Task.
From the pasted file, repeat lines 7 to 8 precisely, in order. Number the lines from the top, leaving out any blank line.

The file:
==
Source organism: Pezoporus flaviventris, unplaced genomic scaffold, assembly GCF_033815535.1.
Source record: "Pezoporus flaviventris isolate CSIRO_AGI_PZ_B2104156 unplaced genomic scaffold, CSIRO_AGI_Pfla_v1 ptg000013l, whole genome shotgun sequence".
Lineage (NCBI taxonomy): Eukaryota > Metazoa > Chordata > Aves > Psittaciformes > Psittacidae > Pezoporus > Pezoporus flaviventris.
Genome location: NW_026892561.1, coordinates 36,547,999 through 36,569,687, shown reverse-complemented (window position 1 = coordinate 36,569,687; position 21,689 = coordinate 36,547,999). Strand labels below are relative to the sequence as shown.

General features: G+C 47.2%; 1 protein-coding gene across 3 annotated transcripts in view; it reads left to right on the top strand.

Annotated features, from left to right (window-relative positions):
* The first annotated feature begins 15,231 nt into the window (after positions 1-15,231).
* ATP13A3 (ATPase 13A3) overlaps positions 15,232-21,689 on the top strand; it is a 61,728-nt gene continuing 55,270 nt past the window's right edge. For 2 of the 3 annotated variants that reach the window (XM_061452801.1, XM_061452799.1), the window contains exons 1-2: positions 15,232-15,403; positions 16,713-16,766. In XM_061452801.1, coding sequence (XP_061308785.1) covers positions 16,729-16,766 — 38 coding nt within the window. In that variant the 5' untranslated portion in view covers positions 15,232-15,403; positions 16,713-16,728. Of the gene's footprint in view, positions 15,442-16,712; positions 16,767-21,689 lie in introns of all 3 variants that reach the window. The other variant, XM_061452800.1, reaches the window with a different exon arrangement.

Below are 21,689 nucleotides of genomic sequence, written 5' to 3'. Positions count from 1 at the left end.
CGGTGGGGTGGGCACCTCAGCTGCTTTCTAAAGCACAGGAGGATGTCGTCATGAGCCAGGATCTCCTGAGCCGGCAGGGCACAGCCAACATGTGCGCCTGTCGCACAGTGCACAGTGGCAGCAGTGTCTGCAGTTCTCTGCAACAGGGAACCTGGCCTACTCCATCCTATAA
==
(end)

* The first annotated feature begins 15,231 nt into the window (after positions 1-15,231).
* ATP13A3 (ATPase 13A3) overlaps positions 15,232-21,689 on the top strand; it is a 61,728-nt gene continuing 55,270 nt past the window's right edge. For 2 of the 3 annotated variants that reach the window (XM_061452801.1, XM_061452799.1), the window contains exons 1-2: positions 15,232-15,403; positions 16,713-16,766. In XM_061452801.1, coding sequence (XP_061308785.1) covers positions 16,729-16,766 — 38 coding nt within the window. In that variant the 5' untranslated portion in view covers positions 15,232-15,403; positions 16,713-16,728. Of the gene's footprint in view, positions 15,442-16,712; positions 16,767-21,689 lie in introns of all 3 variants that reach the window. The other variant, XM_061452800.1, reaches the window with a different exon arrangement.